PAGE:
Constructing an object within an object

Asked by At

I have an object A declared inside a class, I want to initialize the object A when I initialize the object B:

class A{
        int num1;
        string word;

A::A(int _num1, string _word){
    num1 = num1;
    word = _word;

class B{
        char letter;
        A a;

B::B(char _letter, int _num1, string _word){
    letter = _letter;
    a(_num1, _word);

This gives the error: only a function may be called. My question is, how do I have an object inside another object that can be initialized by the outer objects constructor.

2 Answers

songyuanyao On Best Solutions

You should initialize the data member a with member initializer list,

B::B(char _letter, int _num1, string _word) : a(_num1, _word) {
    letter = _letter;

or better

B::B(char _letter, int _num1, string _word) : letter(_letter), a(_num1, _word) {}

Note that when get into the body of the constructor of B, a must have been initialized. Without using member initializer list as above, a will be trying to be initialized with the default constructor, but A doesn't have one. And a(_num1, _word); is just trying to call on a as if it's a functor, but a isn't.

Kerndog73 On

Member initializer lists are just for this purpose. They are used to call the constructor of members as opposed to assigning them. This can be quite a bit faster if default constructing and then assigning is slower than constructing directly. They should be used instead of an assignment in almost all cases. There is no performance benefit to using them to initialize primitives (it's just a matter of style in that case so I usually do it anyway).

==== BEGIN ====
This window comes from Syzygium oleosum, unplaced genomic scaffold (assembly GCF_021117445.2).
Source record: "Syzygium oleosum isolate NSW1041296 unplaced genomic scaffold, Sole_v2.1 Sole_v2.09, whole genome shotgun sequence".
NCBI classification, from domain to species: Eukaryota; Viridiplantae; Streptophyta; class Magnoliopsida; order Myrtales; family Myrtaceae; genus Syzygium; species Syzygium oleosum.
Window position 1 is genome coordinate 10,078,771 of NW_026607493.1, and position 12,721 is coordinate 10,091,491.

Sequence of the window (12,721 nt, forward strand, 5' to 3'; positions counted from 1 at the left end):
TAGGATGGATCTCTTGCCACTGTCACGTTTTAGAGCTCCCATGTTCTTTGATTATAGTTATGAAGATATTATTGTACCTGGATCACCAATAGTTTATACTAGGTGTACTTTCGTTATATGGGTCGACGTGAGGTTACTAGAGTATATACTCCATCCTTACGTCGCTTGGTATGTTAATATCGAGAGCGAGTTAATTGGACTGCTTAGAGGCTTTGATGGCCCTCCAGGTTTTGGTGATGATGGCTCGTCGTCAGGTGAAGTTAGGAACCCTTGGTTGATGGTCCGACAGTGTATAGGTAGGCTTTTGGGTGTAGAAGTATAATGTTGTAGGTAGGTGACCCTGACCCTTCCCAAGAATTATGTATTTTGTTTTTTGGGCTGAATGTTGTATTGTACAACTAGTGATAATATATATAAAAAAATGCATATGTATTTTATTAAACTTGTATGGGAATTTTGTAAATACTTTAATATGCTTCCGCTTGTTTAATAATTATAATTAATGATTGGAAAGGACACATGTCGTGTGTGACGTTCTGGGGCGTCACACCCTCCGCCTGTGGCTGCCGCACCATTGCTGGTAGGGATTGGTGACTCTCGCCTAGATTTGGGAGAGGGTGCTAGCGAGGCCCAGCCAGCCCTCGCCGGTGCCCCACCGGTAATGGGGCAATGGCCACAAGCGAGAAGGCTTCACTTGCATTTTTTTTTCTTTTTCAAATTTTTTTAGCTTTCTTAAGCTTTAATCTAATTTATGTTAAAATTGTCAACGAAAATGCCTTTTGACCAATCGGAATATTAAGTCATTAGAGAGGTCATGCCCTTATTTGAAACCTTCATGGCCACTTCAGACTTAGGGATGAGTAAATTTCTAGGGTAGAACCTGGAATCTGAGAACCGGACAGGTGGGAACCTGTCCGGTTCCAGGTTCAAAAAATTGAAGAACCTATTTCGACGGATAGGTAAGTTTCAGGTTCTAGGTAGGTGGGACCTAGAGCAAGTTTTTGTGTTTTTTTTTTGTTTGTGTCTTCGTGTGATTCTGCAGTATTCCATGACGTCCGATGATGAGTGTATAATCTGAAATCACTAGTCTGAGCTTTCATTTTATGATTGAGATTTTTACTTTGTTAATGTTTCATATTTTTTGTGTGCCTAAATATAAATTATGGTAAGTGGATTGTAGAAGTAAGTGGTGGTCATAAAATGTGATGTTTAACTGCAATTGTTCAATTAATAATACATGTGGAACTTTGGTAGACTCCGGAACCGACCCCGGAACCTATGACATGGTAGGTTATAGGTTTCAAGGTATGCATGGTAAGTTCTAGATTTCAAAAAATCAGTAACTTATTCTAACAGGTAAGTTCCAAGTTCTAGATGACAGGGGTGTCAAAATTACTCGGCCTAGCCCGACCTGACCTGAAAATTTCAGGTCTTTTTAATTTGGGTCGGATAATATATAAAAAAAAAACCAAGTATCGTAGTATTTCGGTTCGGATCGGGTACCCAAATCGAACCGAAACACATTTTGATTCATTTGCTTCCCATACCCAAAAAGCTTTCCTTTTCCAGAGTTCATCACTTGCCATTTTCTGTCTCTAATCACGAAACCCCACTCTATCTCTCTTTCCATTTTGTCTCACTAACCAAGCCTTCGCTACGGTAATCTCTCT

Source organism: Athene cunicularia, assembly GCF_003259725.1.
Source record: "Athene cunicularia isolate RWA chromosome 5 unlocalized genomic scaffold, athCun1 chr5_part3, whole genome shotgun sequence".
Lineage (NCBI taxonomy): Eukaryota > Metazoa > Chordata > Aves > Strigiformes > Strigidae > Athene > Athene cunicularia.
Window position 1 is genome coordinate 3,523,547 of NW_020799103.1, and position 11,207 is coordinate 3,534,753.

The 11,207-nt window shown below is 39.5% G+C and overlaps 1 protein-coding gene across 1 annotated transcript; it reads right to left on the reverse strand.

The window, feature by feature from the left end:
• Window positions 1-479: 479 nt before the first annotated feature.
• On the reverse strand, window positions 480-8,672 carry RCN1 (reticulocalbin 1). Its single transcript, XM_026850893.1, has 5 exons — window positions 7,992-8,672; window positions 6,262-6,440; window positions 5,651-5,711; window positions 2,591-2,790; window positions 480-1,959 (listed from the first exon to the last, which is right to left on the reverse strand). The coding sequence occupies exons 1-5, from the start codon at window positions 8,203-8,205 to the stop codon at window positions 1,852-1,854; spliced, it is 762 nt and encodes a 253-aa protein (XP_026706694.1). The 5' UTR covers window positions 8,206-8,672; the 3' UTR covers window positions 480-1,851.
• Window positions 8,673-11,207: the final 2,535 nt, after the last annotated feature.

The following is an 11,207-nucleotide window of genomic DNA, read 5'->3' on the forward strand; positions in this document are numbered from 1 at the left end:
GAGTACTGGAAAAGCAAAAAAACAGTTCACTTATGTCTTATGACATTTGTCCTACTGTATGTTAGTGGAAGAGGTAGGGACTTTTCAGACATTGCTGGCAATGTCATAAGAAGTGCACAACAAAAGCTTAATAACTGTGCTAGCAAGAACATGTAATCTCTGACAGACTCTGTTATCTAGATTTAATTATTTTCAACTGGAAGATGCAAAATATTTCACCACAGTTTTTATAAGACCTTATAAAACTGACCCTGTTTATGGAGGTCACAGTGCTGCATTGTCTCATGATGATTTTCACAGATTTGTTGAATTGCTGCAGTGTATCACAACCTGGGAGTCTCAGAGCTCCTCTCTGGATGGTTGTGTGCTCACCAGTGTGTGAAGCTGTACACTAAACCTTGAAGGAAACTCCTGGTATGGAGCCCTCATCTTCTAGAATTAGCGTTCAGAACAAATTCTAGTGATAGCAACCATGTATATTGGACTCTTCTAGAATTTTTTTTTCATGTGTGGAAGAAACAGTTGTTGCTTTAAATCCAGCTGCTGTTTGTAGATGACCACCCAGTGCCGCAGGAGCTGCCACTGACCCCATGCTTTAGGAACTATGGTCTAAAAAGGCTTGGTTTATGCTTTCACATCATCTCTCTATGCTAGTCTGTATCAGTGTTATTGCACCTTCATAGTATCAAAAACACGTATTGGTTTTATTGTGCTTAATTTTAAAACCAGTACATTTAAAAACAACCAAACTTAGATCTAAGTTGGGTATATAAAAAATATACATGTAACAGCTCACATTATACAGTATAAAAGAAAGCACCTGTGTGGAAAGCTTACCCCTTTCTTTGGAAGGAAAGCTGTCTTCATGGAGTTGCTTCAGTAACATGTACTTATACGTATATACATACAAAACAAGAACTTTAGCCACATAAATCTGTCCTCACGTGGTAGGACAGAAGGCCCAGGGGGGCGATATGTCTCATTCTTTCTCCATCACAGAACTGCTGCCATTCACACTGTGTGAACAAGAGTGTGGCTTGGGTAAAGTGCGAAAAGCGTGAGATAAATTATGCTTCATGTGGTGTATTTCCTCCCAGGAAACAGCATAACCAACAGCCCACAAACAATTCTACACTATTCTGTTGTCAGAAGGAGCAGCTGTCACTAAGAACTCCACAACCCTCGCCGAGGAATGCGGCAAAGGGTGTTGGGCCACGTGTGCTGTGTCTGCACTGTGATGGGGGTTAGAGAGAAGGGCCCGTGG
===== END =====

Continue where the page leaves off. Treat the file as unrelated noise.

This is how you would write your constructor using member initializer lists.

B::B(char _letter, int _num1, string _word)
    : letter(_letter), a(_num1, _word) {}

This can be improved slightly. We can give the parameters the same names as the members. In this case, the compiler will do the "right thing" and initialize the member with the parameter. This also avoids starting identifiers with underscores which is a separate issue.

B::B(char letter, int num1, string word)
    : letter(letter), a(num1, word) {}

One thing to note about member initializer lists is the order of initialization. The members will be initialized in the order that they are declared in the class. In this case, letter will be initialized before a. The order of the init lists has no effect on the initialization order. Consider this example:

B::B(char letter, int num1, string word)
    : a(num1, word), letter(letter) {}

This will initialize letter then a. This is why you should ensure that the order is the same as declared in the class. If you pass the appropriate warning flags to your compiler, it will tell you about this and your IDE might even reorder things for you.